HIGH SCHOOL HOCKEY: Indiana sticking with familiar formula as puck drops on another season
Since the team’s return to varsity hockey two years ago, the Indiana Indians have been a team that likes to generate offense in transition, quickly getting up the ice and generating odd-man rushes and generally being aggressive on offense.
Despite some personnel changes, the plan is similar and the championship aspirations haven’t gone away, as Indiana looks to run and gun in its third season in the PIHL Open Division, which opens today at S&T Bank Arena with an 8 p.m. faceoff against Ringgold.
“We are taking chances in anticipating in neutral ice,” coach Dom Glavach said. “We’ll be a little more aggressive with how many guys we put on the puck and not have to play so conservatively, because we have guys that can jump in and make it a 4-on-1. That’s probably the biggest difference.”
The Indians lost their top scorer by far in Pat Hunter (42 goals, 23 assists, 65 points in 18 regular-season games), but return the remainder of their top five scorers in forwards Jess Bartholow and Camden Lydick, who are seniors, Dominick Glavach, a sophomore, and defenseman T.J. Petro. This offensive core will be supplemented by junior Luke Lewandowski, an offensively gifted forward who has been shifted to defenseman, and another offensive defenseman in senior Noah Moody.
So, the coach’s plan goes along with his personnel.
“We changed a couple parts of our game to be a little more aggressive, because we have a little bit more of an offensive-minded defense,” Dom Glavach said. “The defensemen, with the style that I play in Petro and Lewandowski, you have really offensive-minded, transitional and fast guys that can take chances, but still get back.”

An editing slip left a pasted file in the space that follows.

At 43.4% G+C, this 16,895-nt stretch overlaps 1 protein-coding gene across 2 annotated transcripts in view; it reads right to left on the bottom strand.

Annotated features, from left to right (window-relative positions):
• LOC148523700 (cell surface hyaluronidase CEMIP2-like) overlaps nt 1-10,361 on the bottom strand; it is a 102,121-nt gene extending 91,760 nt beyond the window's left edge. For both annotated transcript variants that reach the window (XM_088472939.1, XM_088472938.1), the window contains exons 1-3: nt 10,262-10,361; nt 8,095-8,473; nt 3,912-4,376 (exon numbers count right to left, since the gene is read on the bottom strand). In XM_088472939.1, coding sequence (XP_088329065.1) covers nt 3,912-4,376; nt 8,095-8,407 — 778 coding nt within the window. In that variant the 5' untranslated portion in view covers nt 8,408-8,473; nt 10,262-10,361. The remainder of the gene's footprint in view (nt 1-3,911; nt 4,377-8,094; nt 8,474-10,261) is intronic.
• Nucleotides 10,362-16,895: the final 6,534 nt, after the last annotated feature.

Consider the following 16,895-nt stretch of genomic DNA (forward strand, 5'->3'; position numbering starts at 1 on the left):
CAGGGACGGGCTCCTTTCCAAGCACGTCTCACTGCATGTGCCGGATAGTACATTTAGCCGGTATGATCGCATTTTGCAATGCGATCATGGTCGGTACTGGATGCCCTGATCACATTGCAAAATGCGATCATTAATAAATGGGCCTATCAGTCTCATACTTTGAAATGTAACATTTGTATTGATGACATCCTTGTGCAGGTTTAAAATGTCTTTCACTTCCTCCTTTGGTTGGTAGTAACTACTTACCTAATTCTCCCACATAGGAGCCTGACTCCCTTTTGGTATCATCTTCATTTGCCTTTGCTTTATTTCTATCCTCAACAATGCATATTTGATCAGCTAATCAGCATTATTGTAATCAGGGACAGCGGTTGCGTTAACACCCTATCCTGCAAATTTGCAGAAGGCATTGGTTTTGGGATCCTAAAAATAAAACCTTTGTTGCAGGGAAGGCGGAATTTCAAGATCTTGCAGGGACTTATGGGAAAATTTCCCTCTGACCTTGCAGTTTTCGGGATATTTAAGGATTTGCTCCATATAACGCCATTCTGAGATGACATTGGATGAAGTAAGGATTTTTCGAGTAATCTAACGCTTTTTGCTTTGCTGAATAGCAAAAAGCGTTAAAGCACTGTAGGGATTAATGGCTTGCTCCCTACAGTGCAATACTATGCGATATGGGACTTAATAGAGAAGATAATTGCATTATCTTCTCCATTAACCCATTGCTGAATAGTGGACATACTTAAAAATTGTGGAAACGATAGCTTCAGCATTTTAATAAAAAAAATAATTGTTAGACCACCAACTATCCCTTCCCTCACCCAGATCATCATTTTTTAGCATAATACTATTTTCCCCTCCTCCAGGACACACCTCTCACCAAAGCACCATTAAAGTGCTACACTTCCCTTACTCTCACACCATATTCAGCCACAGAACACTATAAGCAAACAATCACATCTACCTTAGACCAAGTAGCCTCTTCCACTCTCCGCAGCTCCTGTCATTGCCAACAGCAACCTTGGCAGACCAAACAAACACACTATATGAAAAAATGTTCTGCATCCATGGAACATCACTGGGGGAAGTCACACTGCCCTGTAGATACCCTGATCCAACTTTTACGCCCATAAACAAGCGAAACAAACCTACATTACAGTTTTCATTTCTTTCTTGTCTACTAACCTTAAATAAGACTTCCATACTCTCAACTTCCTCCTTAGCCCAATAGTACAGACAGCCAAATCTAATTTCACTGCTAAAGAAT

Getting back on defense will be more important this year with the graduation of Austin Moody, who was Indiana’s bedrock at goaltender the past two seasons. His stability allowed the Indians to be more aggressive, knowing they’d often get bailed out on defense. This year, though, Indiana has a couple inexperienced netminders in sophomore Zane McElhenny, who appeared in three varsity games last year, and junior Bo Anderson.
“What you risk there is clearly giving up odd-man rushes and maybe giving up a goal or two, but really I’m counting on the offense that we’re going to be able to produce to offset some of those chances,” Dom Glavach said. “I think we’ll be able to make up for the bit of aggressiveness just in the number of times we’ll be able to put the puck in the net.”
There’s no clear starter in net heading into the season.
“I think this year it’s really going to be one of those game-time decisions,” Dom Glavach said. “It’s really who’s got the hot hand. Both guys are plenty capable. They both played behind a very solid Austin Moody, so it was tough to get guys games. Every game’s going to be a new experience for them as well as the defensemen in front of them.”
Indiana is coming off another playoff heartbreak, having lost to Ford City in the Chiefs Cup final last season. The Indians went a step further in 2011-12, winning the Chiefs Cup and losing the Open Cup final to Quigley.
Formerly an Open Division Section 3 rival, Ford City is no longer on Indiana’s schedule. With Ford City and Kittanning high schools set to merge for the 2014-15 school year, the schools’ hockey programs combined a year ahead of time and will play in Class AA.
Greensburg Salem, another rival, remains in the section, as does Altoona. Hempfield, Gateway and Greensburg Central Catholic are all new to the section this season.
“It’s hard to get a pulse until teams play, until you get about three weeks in,” Dom Glavach said. “It’s really early, and until you start seeing guys play, it’s tough.”
As for Indiana’s program, it’s on solid footing. It’s running a full middle school program, and the outlook for varsity hockey is good, especially considering the varsity team went on hiatus for three seasons from 2008 to 2010.
“The future looks really good,” Dom Glavach said. “The group of players that is coming behind and the guys we have now, we’re very strong, very structured as a program. We’re on the same sheet of music and it’s full-speed ahead.”